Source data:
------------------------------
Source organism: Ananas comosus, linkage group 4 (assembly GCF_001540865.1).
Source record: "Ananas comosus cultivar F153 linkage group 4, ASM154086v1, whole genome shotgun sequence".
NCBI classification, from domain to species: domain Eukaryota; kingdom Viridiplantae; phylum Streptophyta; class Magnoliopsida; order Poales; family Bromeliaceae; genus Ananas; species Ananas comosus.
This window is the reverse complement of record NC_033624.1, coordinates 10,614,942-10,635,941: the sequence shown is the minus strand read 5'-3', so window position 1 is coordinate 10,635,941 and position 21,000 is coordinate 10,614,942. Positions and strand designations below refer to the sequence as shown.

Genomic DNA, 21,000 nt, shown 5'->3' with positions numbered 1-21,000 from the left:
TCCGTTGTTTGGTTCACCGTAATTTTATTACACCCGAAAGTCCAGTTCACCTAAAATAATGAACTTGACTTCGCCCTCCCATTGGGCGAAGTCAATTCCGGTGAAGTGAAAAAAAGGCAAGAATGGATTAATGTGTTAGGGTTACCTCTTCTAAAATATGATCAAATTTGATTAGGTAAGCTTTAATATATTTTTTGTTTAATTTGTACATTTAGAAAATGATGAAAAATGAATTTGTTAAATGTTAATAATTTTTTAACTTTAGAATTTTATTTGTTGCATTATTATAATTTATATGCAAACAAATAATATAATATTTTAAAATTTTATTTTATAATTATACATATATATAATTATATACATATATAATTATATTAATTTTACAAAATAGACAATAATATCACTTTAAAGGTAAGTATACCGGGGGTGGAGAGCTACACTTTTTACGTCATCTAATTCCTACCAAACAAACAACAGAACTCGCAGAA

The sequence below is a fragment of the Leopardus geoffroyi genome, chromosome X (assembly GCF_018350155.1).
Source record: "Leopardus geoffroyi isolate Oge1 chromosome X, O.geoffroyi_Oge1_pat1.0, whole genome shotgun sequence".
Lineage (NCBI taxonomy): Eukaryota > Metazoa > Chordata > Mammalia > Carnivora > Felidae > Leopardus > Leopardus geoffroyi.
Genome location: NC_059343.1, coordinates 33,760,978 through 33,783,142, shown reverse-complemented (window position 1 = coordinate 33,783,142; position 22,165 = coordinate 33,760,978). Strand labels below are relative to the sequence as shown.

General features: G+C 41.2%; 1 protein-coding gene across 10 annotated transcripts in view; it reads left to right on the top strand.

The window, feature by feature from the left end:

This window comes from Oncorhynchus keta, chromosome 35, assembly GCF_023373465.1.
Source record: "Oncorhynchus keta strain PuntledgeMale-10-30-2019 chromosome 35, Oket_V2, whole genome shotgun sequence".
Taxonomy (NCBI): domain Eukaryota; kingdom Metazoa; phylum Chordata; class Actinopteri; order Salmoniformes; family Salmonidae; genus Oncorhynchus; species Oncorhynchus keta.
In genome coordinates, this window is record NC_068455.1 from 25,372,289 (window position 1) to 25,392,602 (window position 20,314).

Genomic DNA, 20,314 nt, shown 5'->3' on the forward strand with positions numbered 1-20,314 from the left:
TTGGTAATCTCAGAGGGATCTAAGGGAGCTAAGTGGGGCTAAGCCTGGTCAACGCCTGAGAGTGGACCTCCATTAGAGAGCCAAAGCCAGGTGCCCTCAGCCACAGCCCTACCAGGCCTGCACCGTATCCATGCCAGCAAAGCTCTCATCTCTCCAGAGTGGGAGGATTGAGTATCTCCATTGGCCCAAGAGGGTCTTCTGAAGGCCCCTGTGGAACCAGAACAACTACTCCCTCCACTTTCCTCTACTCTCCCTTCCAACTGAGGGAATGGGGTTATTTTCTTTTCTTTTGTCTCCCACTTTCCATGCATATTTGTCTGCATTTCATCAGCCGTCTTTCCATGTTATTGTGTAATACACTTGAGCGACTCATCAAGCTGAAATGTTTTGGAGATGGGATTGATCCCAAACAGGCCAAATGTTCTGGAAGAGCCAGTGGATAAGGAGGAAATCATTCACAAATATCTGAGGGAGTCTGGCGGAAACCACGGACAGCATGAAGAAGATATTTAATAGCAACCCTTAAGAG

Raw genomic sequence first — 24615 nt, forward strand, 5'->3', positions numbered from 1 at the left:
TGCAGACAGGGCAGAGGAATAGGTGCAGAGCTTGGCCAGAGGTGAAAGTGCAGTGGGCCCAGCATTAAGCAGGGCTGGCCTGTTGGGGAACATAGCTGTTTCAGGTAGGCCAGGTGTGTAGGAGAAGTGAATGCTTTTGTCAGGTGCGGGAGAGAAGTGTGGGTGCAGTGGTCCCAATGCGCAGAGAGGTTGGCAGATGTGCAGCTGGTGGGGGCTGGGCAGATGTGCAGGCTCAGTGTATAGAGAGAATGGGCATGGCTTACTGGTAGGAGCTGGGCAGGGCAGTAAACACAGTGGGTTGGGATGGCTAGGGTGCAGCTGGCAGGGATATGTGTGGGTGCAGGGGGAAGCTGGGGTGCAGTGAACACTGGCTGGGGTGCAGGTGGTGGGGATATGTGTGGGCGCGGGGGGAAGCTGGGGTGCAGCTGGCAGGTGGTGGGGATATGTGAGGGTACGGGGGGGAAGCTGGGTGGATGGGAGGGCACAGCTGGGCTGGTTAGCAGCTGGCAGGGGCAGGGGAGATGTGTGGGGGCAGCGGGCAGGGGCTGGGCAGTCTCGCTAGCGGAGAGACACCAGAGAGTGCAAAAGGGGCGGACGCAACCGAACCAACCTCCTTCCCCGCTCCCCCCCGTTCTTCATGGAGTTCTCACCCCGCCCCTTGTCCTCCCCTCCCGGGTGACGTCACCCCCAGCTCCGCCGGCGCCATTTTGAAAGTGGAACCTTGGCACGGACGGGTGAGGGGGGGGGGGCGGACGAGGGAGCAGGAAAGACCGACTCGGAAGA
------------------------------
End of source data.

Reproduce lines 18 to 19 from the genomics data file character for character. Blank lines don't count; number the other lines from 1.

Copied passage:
TTGGTAATCTCAGAGGGATCTAAGGGAGCTAAGTGGGGCTAAGCCTGGTCAACGCCTGAGAGTGGACCTCCATTAGAGAGCCAAAGCCAGGTGCCCTCAGCCACAGCCCTACCAGGCCTGCACCGTATCCATGCCAGCAAAGCTCTCATCTCTCCAGAGTGGGAGGATTGAGTATCTCCATTGGCCCAAGAGGGTCTTCTGAAGGCCCCTGTGGAACCAGAACAACTACTCCCTCCACTTTCCTCTACTCTCCCTTCCAACTGAGGGAATGGGGTTATTTTCTTTTCTTTTGTCTCCCACTTTCCATGCATATTTGTCTGCATTTCATCAGCCGTCTTTCCATGTTATTGTGTAATACACTTGAGCGACTCATCAAGCTGAAATGTTTTGGAGATGGGATTGATCCCAAACAGGCCAAATGTTCTGGAAGAGCCAGTGGATAAGGAGGAAATCATTCACAAATATCTGAGGGAGTCTGGCGGAAACCACGGACAGCATGAAGAAGATATTTAATAGCAACCCTTAAGAG

Raw genomic sequence first — 24615 nt, forward strand, 5'->3', positions numbered from 1 at the left: